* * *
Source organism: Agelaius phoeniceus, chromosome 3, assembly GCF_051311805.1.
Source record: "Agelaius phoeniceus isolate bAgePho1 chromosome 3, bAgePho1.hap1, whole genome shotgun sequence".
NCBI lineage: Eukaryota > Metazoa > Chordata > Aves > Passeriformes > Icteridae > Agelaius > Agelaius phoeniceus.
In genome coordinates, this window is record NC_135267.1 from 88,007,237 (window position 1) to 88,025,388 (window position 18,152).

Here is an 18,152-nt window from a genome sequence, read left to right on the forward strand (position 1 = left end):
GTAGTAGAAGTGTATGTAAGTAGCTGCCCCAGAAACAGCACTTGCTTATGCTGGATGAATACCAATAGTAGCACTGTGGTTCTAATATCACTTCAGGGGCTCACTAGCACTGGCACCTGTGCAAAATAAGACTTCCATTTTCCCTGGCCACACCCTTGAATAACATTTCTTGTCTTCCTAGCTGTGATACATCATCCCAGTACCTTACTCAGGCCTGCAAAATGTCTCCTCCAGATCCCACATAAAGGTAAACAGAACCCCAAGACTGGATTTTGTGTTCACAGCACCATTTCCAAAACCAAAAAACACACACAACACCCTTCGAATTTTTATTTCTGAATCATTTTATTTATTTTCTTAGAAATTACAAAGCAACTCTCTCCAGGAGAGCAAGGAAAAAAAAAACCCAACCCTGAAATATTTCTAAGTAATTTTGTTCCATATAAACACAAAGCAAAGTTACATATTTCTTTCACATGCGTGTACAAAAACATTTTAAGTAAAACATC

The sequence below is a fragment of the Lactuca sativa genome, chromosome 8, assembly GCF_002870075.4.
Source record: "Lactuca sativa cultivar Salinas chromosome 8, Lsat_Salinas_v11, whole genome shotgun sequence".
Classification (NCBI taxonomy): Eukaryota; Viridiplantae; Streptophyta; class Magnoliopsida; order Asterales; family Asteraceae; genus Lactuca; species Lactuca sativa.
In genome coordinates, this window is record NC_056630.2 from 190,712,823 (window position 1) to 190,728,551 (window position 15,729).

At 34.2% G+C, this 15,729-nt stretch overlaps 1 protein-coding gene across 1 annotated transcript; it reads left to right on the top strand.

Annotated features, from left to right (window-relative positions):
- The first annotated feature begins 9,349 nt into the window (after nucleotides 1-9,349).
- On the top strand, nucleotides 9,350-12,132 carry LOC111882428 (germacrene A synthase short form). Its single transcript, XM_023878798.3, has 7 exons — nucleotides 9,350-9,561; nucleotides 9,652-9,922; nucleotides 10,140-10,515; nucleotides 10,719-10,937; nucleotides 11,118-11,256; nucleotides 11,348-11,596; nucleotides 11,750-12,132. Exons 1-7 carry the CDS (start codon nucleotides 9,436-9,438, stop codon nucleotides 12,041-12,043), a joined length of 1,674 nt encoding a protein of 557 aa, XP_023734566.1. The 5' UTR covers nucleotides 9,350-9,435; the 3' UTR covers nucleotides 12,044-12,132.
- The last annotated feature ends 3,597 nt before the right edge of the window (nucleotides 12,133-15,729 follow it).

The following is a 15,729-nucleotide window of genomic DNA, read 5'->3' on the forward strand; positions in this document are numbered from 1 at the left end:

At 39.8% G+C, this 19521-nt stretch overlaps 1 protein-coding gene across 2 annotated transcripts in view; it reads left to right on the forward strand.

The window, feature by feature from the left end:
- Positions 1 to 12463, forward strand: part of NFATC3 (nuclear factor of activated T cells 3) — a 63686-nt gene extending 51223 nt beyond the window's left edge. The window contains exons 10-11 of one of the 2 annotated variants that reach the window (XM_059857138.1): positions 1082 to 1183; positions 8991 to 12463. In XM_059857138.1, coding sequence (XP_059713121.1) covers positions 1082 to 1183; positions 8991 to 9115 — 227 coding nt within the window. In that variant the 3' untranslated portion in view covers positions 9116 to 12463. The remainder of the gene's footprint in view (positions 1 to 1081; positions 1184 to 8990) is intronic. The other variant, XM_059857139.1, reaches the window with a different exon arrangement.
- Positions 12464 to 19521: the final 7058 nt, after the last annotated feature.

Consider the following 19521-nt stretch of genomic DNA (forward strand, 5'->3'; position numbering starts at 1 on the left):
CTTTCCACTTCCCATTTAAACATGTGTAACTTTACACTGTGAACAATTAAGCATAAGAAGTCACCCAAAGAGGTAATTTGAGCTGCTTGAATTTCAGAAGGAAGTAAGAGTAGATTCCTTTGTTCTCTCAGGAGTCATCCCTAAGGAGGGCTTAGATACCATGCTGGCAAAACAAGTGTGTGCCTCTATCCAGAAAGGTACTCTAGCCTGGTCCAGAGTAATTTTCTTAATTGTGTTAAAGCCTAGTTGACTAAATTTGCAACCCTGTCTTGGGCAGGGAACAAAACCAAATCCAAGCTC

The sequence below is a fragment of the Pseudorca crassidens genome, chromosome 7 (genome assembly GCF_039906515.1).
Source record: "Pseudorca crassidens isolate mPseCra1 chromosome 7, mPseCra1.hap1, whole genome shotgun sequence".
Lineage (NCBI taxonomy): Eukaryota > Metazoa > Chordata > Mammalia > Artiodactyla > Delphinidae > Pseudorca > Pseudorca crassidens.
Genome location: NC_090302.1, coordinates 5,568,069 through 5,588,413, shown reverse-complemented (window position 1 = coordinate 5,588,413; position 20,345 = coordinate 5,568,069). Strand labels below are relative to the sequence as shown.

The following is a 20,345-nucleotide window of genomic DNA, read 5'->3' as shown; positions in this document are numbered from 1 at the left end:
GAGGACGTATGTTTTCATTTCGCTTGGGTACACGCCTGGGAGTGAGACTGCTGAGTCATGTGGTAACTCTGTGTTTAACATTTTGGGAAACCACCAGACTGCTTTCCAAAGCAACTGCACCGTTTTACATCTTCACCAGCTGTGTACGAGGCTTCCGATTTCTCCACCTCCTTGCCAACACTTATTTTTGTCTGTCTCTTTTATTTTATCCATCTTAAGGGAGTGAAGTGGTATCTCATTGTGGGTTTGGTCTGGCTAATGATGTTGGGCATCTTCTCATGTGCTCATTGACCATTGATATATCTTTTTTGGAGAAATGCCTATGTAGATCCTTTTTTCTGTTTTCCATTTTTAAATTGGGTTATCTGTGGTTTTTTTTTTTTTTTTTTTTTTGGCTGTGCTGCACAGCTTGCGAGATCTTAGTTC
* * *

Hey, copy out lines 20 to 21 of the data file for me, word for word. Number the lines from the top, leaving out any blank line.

- Positions 12464 to 19521: the final 7058 nt, after the last annotated feature.

Consider the following 19521-nt stretch of genomic DNA (forward strand, 5'->3'; position numbering starts at 1 on the left):